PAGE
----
The deal has not yet been publicly finalized but it may be soon – a Diem spokesperson declined comment when asked to confirm the reports but said he'd be in touch immediately if the situation changes.

Continue reading

FPGA now means Finally, PRC Grants Approval: China OKs AMD's $35bn Xilinx buy

hurdles <= hurdles - 1;

Chip megadeals have become daunting, with governments looking at transactions suspiciously, though AMD can breathe a sigh of relief: the path to acquire FPGA giant Xilinx is now clearer.

The National Anti-Monopoly Policy Bureau of the State Administration for Market Regulation of the People's Republic of China has approved the $35bn all-stock takeover that was announced in October 2020, according to an 8-K filing [PDF] by AMD with the US Securities and Exchange Commission.

In late December, AMD said it had to delay closing the deal as China's regulators were still reviewing the proposal. The US and EU have already approved the acquisition; AMD now expects the merger to close in the first quarter of 2022 thanks to the Middle Kingdom's approval.

Continue reading

Thanks for the memory: Samsung says DRAM, NAND profits up Q-on-Q, sales down as global supply chain bites

Expects more stability but warns of potential fab lockdowns on road ahead

Samsung blamed disruptions in the global supply chain for failing to meet its own guidance for DRAM and NAND shipments during final three months of 2021, nevertheless racked up a record quarterly sales at group level.

The South Korean megacorp said Q4 2021 delivered revenue of ₩76.57 trillion ($63.8bn), up 24 per cent year-on-year, and an operating profit of ₩13.87trn ($11.6bn), up almost 5 per cent.

Indicating the volatility in the sector, Semiconductor unit turnover was up 43 per cent year-on-year to ₩26.01trn ($21.6bn) but fell 2 per cent on the prior quarter. Similarly, the Memory division grew 44 per cent year-on-year to ₩19.45trn ($16.16bn), but fell 7 per cent sequentially.

Continue reading

For first time in 31 years, stable Linux kernel version has over 999 commits – but not everyone heard about it

'Script was adding the cc: to msg.000 not msg.0000'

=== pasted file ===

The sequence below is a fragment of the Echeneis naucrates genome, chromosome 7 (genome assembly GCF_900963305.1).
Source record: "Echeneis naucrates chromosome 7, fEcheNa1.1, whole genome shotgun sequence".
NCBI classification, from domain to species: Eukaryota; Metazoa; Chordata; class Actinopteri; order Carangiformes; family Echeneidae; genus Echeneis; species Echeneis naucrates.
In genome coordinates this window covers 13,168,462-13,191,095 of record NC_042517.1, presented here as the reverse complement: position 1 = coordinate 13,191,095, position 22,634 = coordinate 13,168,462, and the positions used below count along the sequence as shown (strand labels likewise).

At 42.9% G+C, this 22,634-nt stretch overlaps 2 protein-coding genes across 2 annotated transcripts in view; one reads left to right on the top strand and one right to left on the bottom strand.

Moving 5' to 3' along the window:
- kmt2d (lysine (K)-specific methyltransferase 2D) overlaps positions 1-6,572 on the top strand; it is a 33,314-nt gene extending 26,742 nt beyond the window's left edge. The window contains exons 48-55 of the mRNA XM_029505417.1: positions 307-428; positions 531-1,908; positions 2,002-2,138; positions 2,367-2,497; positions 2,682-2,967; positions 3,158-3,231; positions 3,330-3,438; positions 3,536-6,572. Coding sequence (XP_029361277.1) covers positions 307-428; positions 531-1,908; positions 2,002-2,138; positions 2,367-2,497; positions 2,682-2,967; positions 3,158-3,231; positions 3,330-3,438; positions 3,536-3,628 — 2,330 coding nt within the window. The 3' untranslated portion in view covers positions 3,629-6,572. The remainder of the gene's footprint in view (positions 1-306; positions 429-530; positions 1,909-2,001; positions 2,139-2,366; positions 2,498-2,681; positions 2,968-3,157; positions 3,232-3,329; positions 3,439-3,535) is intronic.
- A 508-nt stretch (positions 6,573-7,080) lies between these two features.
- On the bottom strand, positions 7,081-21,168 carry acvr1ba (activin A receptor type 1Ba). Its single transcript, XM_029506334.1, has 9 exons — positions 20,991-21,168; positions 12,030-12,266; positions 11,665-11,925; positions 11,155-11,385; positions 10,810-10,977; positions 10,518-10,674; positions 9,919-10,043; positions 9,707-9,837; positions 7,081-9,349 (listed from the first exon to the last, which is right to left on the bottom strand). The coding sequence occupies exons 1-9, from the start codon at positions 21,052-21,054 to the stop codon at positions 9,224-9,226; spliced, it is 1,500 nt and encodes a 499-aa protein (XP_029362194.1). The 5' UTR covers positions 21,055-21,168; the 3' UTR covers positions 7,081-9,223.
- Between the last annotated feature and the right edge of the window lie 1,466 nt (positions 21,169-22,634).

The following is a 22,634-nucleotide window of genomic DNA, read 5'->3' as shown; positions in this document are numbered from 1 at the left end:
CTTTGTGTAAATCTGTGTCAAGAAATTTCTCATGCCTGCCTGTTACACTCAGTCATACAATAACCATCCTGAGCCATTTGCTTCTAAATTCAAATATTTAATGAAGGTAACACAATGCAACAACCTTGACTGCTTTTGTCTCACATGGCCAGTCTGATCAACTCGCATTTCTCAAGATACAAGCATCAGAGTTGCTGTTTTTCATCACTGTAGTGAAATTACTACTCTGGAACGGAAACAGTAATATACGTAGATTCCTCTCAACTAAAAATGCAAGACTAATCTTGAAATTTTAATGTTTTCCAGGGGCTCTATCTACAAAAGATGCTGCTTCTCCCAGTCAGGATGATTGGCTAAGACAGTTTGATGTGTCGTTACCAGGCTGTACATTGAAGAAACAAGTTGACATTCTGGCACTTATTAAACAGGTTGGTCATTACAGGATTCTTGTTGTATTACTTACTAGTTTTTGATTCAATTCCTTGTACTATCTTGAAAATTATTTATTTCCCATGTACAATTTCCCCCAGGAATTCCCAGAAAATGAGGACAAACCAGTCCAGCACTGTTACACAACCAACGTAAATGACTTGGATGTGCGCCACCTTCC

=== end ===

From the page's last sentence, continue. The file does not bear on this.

A small SNAFU in Linux kernel land meant that a notification regarding the stable review cycle for the 5.16.3 release didn't reach everyone it should have.

For the first time in the 31-year history of the Linux kernel, there were over 999 commits to a stable version, which caused a very minor problem.

Greg Kroah-Hartman, lead maintainer of the -stable branch, has a set of scripts which CC various interested parties when there's been a new release.

Continue reading

Targeted ransomware takes aim at QNAP NAS drives, warns vendor: Get your updates done pronto

Nasty demands hefty Bitcoin ransom

QNAP has urged NAS users to act "immediately" to install its latest updates and enable security protections after warning that product-specific ransomware called Deadbolt is targeting users' boxen.

"DeadBolt has been widely targeting all NAS exposed to the internet without any protection and encrypting users' data for Bitcoin ransom," warned the Taiwanese company in a statement late yesterday.

The ransomware leaves a note demanding payment of 0.03 Bitcoins.

Continue reading

Instant Ump: HP Inc's subscription ink services hiking prices from next month

Customers in mid-tier band facing up to 50% higher fees... and they're delighted

HP is hiking the UK price of Instant Ink monthly plans by more than 50 per cent in some cases, although the company website is still showing the cost of the soon-to-be out-of-date bands.

The subscription service was launched in the UK in 2014, and "eliminates ink anxiety" according to the US vendor, with a small cartridge in the box re-ordering ink before it runs out. HP also said it "slashes ink costs" in half when compared to the cost per page using most low-end colour inkjet toners.

There were 10 million plus subscribers [PDF] to the service globally as of October 2021, according to HP's Securities Analyst Meeting. The firm said revenues generated by Instant Ink in fiscal '21 were forecast to grow 30 per cent year-on-year to more than $500m. HP reported pre-tax profit from printing for the whole financial year of $3.635bn, up from $2.49bn a year earlier.

Continue reading

Toaster-friendly alternative web protocol Gemini attracts criticism for becoming exclusive clique

While creators were stripping away annoying styling, users started to make Geminispace a bunker, says engineer

Project Gemini is a new internet protocol designed to be simpler and lighter to make it easier for people to design, run, and use their own websites.

Described by network engineer Stéphane Bortzmeyer at FOSDEM 2021 as a new ultra-simple protocol that is modern but "looks retro," it was designed to help the user opt out of "pervasive user tracking [and]... distractions from the actual content."

Some of those with a penchant for irritating spelling call it the "smol web." It's light enough for vintage computers, and easy to create both clients and pages. It's not designed to replace the web, but as an adjunct to it. It also makes it much easier to host your own site. As the project points out, it's "heavier than gopher... lighter than the web, [and] will not replace either."

Continue reading